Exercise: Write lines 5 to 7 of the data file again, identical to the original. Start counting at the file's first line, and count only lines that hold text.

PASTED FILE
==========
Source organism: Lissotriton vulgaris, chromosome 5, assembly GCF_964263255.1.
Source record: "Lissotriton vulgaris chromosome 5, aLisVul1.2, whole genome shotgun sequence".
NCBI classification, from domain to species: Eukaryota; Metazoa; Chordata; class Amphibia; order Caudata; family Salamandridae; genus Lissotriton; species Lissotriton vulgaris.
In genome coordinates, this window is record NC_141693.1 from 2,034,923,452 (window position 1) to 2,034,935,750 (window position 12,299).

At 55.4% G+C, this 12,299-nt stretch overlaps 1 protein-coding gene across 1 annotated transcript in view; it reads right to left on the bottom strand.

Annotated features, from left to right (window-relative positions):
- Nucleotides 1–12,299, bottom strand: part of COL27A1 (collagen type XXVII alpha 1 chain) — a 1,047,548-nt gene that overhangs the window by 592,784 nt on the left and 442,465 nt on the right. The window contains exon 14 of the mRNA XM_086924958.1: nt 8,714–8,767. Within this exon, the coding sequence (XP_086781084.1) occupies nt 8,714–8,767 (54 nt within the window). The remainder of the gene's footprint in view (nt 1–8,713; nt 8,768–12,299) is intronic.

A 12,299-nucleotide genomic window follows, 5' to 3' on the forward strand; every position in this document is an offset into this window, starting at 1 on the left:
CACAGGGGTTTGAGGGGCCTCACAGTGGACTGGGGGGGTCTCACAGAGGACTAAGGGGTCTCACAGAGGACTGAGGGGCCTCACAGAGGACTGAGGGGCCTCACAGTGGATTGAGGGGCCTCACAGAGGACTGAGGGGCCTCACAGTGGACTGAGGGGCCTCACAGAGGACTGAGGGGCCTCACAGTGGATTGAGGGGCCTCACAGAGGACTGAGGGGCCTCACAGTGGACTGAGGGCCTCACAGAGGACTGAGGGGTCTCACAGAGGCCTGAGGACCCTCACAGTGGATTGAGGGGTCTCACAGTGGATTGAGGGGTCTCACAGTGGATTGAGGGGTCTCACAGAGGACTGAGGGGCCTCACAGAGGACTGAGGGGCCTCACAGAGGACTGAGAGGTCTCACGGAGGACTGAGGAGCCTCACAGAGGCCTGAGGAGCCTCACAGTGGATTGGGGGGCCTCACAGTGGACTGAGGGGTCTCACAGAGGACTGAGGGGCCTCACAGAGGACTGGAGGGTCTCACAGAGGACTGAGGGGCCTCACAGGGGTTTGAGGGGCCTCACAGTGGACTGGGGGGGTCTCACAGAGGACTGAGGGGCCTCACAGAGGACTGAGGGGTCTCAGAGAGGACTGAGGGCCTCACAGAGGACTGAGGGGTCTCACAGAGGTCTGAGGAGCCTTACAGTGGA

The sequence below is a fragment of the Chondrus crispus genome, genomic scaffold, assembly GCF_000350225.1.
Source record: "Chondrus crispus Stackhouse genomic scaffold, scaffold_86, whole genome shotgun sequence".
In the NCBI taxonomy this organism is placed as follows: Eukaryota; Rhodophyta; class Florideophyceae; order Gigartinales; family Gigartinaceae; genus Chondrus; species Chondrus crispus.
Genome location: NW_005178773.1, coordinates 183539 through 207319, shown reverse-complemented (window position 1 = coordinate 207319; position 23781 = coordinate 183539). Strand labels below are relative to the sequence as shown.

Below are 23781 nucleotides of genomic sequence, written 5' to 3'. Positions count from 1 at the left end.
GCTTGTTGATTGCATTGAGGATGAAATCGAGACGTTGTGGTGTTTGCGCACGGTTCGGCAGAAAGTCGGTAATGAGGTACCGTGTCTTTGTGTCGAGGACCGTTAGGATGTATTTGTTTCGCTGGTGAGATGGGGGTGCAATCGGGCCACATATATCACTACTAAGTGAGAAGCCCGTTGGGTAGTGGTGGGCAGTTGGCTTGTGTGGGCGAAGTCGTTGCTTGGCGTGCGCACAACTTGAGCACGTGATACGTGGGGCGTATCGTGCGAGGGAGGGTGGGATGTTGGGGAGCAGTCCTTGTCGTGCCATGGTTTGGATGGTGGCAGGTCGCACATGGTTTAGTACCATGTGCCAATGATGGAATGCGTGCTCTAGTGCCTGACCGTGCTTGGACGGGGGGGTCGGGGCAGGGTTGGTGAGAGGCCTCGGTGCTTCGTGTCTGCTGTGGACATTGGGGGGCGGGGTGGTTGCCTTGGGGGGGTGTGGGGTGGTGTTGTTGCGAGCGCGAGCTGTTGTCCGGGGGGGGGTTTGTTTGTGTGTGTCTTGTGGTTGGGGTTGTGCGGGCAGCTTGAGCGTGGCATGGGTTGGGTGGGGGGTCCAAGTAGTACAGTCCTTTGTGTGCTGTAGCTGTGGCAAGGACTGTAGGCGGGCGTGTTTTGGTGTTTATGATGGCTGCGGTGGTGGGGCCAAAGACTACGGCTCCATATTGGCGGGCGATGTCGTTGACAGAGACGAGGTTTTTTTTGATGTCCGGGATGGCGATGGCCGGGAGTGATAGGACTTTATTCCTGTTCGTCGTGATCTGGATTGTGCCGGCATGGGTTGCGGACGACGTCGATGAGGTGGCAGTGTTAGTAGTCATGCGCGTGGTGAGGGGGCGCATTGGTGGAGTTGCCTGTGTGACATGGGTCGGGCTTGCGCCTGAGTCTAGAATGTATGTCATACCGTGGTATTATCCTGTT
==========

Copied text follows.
At 55.4% G+C, this 12,299-nt stretch overlaps 1 protein-coding gene across 1 annotated transcript in view; it reads right to left on the bottom strand.

Annotated features, from left to right (window-relative positions):
- Nucleotides 1–12,299, bottom strand: part of COL27A1 (collagen type XXVII alpha 1 chain) — a 1,047,548-nt gene that overhangs the window by 592,784 nt on the left and 442,465 nt on the right. The window contains exon 14 of the mRNA XM_086924958.1: nt 8,714–8,767. Within this exon, the coding sequence (XP_086781084.1) occupies nt 8,714–8,767 (54 nt within the window). The remainder of the gene's footprint in view (nt 1–8,713; nt 8,768–12,299) is intronic.